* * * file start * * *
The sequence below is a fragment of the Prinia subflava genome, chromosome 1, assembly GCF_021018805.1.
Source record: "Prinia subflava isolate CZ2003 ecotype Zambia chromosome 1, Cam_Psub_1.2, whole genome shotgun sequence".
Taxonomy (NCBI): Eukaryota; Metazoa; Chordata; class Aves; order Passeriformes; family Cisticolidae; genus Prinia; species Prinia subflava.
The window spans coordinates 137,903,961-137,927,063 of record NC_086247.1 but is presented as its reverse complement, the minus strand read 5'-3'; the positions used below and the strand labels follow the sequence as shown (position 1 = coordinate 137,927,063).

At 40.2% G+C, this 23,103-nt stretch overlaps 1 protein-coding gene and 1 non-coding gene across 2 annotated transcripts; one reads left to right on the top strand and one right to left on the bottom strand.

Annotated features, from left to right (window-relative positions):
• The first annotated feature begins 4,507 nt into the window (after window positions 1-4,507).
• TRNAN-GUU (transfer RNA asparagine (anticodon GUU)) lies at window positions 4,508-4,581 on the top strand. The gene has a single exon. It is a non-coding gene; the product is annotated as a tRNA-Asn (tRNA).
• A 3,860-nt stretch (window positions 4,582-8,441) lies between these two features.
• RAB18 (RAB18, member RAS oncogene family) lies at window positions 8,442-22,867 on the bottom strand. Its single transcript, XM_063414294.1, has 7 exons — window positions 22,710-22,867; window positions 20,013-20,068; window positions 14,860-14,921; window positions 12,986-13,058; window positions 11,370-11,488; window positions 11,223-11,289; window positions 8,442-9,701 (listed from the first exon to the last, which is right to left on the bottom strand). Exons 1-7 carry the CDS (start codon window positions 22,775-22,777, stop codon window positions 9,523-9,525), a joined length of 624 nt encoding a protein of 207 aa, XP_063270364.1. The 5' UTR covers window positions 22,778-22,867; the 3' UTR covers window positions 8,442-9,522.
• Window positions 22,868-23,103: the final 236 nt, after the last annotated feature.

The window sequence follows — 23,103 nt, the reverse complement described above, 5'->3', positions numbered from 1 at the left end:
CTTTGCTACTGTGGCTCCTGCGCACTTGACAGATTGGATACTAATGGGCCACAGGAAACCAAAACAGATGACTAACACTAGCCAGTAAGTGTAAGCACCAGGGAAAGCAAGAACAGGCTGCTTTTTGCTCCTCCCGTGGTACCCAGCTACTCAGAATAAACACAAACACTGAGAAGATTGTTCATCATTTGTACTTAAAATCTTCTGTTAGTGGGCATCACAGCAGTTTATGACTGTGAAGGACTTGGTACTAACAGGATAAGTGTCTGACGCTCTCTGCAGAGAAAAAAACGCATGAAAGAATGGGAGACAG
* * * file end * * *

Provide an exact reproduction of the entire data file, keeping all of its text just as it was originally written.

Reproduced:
The sequence below is a fragment of the Prinia subflava genome, chromosome 1, assembly GCF_021018805.1.
Source record: "Prinia subflava isolate CZ2003 ecotype Zambia chromosome 1, Cam_Psub_1.2, whole genome shotgun sequence".
Taxonomy (NCBI): Eukaryota; Metazoa; Chordata; class Aves; order Passeriformes; family Cisticolidae; genus Prinia; species Prinia subflava.
The window spans coordinates 137,903,961-137,927,063 of record NC_086247.1 but is presented as its reverse complement, the minus strand read 5'-3'; the positions used below and the strand labels follow the sequence as shown (position 1 = coordinate 137,927,063).

At 40.2% G+C, this 23,103-nt stretch overlaps 1 protein-coding gene and 1 non-coding gene across 2 annotated transcripts; one reads left to right on the top strand and one right to left on the bottom strand.

Annotated features, from left to right (window-relative positions):
• The first annotated feature begins 4,507 nt into the window (after window positions 1-4,507).
• TRNAN-GUU (transfer RNA asparagine (anticodon GUU)) lies at window positions 4,508-4,581 on the top strand. The gene has a single exon. It is a non-coding gene; the product is annotated as a tRNA-Asn (tRNA).
• A 3,860-nt stretch (window positions 4,582-8,441) lies between these two features.
• RAB18 (RAB18, member RAS oncogene family) lies at window positions 8,442-22,867 on the bottom strand. Its single transcript, XM_063414294.1, has 7 exons — window positions 22,710-22,867; window positions 20,013-20,068; window positions 14,860-14,921; window positions 12,986-13,058; window positions 11,370-11,488; window positions 11,223-11,289; window positions 8,442-9,701 (listed from the first exon to the last, which is right to left on the bottom strand). Exons 1-7 carry the CDS (start codon window positions 22,775-22,777, stop codon window positions 9,523-9,525), a joined length of 624 nt encoding a protein of 207 aa, XP_063270364.1. The 5' UTR covers window positions 22,778-22,867; the 3' UTR covers window positions 8,442-9,522.
• Window positions 22,868-23,103: the final 236 nt, after the last annotated feature.

The window sequence follows — 23,103 nt, the reverse complement described above, 5'->3', positions numbered from 1 at the left end:
CTTTGCTACTGTGGCTCCTGCGCACTTGACAGATTGGATACTAATGGGCCACAGGAAACCAAAACAGATGACTAACACTAGCCAGTAAGTGTAAGCACCAGGGAAAGCAAGAACAGGCTGCTTTTTGCTCCTCCCGTGGTACCCAGCTACTCAGAATAAACACAAACACTGAGAAGATTGTTCATCATTTGTACTTAAAATCTTCTGTTAGTGGGCATCACAGCAGTTTATGACTGTGAAGGACTTGGTACTAACAGGATAAGTGTCTGACGCTCTCTGCAGAGAAAAAAACGCATGAAAGAATGGGAGACAG